These are observations on market conditions, not attempts to predict the future. You will not see them reflected in our holdings in a top-down manner. We remain committed to balancing the risks and opportunities when considering individual investment candidates as well as the entire portfolio. Our goal is to consider a wide range of possibilities, understand the impact each may have in the value of individual companies, and invest when we conclude that the risk we take is appropriate. However, for some time it has not paid to consider the downside of expectations. We find it increasingly difficult to find attractive investment opportunities in the “winning” sectors of the market, where already very high expectations have become exceedingly high, while opportunities in “losing” sectors abound. On balance we are finding attractively valued investment opportunities across most sectors. We are seeking to exploit the dramatic swings in the market to create long-term value for shareholders. The ride may continue to be bumpy, but we believe the portfolio is on the right track.
The ClearBridge Small Cap Strategy underperformed the Russell 2000 Index, the Strategy’s benchmark, during the second quarter.
On an absolute basis, the Strategy had gains in 10 of 11 sectors in which it was invested for the quarter. The primary contributors to the Strategy’s performance were the health care, information technology (IT), consumer discretionary and industrials sectors. The energy, utilities, real estate and materials sectors lagged the most.
On a relative basis, the Strategy underperformed its benchmark primarily due to sector allocation. In particular, an underweight to the health care sector and the Strategy’s cash position weighed on relative results. Stock selection in the consumer discretionary, energy and industrials sectors were also detrimental. Conversely, an overweight to the consumer discretionary sector and stock selection in the health care, financials and communication services sectors proved beneficial.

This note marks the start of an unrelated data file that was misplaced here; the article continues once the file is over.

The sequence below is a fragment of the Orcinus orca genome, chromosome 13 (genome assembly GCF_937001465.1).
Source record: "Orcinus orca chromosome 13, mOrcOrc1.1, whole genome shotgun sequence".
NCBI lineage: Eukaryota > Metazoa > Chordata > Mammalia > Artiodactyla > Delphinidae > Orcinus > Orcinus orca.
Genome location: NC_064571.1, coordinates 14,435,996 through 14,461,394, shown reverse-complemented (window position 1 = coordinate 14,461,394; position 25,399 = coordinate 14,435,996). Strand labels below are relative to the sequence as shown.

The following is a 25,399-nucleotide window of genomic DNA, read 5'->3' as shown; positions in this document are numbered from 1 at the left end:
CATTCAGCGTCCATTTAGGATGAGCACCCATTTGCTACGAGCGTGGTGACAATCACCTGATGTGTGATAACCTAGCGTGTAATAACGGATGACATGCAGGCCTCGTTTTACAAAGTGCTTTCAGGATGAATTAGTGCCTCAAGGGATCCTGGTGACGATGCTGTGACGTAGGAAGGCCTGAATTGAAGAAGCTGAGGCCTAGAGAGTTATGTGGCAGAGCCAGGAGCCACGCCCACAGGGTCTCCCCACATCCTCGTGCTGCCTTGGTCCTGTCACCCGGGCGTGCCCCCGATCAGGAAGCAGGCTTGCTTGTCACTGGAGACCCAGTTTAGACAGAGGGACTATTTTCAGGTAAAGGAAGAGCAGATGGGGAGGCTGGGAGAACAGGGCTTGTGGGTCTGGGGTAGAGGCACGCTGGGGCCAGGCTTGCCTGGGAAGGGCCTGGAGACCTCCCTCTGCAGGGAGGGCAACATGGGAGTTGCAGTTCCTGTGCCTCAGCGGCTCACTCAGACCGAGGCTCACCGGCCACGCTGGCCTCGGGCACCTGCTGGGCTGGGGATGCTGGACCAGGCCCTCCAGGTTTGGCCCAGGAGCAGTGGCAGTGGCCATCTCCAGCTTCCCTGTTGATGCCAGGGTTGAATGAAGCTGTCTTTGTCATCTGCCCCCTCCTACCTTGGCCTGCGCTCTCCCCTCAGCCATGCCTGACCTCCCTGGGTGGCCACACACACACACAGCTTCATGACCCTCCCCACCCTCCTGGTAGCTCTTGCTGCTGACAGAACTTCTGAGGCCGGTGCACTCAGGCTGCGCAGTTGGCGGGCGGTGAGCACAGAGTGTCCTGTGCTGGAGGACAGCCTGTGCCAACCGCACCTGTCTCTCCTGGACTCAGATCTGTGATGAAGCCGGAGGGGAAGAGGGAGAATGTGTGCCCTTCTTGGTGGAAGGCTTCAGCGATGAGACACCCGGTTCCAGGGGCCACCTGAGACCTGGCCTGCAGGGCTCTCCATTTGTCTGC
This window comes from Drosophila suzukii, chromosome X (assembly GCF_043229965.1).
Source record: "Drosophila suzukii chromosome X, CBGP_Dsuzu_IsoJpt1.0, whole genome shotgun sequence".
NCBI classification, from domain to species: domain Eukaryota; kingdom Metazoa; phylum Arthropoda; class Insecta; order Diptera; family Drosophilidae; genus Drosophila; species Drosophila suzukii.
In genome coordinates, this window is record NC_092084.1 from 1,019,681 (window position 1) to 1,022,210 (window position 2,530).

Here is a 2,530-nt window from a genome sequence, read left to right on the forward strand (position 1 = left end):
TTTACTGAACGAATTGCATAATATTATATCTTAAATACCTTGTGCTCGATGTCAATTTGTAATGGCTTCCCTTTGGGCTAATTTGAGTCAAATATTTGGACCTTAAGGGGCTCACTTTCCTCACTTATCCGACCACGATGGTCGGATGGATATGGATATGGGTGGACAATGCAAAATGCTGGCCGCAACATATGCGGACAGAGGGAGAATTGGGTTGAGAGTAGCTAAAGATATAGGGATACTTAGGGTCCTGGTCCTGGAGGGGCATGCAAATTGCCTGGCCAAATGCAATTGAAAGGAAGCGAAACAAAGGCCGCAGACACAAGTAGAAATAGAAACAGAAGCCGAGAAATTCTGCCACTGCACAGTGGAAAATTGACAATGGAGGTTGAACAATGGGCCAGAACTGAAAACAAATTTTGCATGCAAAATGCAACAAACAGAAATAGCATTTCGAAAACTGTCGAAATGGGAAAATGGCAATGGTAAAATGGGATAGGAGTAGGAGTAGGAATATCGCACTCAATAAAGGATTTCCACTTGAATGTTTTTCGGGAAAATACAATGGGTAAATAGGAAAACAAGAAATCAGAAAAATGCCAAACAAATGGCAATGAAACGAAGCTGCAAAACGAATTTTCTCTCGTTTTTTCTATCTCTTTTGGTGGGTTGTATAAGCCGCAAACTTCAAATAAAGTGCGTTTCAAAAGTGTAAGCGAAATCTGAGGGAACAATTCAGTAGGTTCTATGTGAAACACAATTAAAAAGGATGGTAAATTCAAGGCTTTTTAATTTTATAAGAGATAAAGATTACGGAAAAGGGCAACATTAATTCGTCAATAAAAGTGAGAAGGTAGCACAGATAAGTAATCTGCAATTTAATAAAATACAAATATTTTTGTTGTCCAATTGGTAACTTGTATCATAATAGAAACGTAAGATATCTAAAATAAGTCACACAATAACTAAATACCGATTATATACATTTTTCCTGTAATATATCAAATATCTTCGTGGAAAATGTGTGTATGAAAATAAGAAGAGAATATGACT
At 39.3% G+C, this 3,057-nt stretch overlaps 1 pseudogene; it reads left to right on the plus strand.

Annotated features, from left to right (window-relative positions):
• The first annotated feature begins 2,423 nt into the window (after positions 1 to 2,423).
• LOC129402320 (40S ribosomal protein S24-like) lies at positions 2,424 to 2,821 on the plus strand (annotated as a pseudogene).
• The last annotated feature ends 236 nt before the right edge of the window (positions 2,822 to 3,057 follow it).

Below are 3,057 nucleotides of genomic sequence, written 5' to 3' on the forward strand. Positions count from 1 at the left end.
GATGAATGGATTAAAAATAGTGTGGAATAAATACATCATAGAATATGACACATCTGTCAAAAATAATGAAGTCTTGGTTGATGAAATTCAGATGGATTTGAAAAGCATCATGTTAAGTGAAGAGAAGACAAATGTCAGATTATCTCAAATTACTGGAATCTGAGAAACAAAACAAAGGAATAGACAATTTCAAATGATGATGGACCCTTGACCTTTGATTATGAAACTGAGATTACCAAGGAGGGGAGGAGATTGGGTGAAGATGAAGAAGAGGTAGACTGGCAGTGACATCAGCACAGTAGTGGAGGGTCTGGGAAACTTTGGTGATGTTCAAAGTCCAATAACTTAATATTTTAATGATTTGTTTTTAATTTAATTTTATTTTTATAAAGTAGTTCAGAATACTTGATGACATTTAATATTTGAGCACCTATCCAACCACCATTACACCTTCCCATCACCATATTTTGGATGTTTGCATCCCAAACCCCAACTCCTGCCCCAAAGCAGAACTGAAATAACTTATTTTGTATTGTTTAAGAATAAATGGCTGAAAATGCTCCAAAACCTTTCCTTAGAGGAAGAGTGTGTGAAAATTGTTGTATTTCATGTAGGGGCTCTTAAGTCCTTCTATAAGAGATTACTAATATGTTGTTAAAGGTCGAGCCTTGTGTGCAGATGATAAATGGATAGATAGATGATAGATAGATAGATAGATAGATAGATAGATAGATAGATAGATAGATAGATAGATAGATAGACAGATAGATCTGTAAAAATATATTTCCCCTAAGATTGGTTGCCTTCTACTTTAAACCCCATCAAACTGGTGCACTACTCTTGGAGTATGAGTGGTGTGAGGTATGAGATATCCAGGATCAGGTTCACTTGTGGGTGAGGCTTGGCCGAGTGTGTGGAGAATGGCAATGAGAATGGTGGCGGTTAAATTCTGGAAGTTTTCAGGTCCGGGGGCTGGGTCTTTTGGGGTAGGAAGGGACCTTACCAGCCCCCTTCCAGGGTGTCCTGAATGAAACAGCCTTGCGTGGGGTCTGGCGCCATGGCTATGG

On an individual stock basis, Covetrus, Quotient, Aaron’s, Sprouts Farmers Markets and K12 were the largest contributors to absolute performance. International Seaways, ProAssurance, Great Western Bancorp, Black Hills and WesBanco were the greatest detractors from absolute returns.
We initiated several new positions in the quarter, the most significant of which were in Collier Creek and BRP Group in the financials sector, Texas Roadhouse and Helen of Troy in the consumer discretionary sector and Cubic in the industrials sector. More significant positions sold included ProAssurance and Great Western Bancorp in the financials sector, Service Corporation and Monro in the consumer discretionary sector and Summit Hotel Properties in the real estate sector.